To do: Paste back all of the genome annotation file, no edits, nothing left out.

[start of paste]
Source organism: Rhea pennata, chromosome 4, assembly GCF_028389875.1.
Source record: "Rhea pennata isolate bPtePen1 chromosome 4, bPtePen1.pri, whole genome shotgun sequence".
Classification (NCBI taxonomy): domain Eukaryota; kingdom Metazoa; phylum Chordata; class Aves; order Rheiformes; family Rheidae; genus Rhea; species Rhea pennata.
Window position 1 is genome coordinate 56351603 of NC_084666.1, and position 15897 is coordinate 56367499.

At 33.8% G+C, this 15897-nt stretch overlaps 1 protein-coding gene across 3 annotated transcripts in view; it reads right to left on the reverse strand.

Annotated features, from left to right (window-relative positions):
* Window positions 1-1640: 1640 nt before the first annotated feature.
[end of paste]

Source organism: Rhea pennata, chromosome 4, assembly GCF_028389875.1.
Source record: "Rhea pennata isolate bPtePen1 chromosome 4, bPtePen1.pri, whole genome shotgun sequence".
Classification (NCBI taxonomy): domain Eukaryota; kingdom Metazoa; phylum Chordata; class Aves; order Rheiformes; family Rheidae; genus Rhea; species Rhea pennata.
Window position 1 is genome coordinate 56351603 of NC_084666.1, and position 15897 is coordinate 56367499.

At 33.8% G+C, this 15897-nt stretch overlaps 1 protein-coding gene across 3 annotated transcripts in view; it reads right to left on the reverse strand.

Annotated features, from left to right (window-relative positions):
* Window positions 1-1640: 1640 nt before the first annotated feature.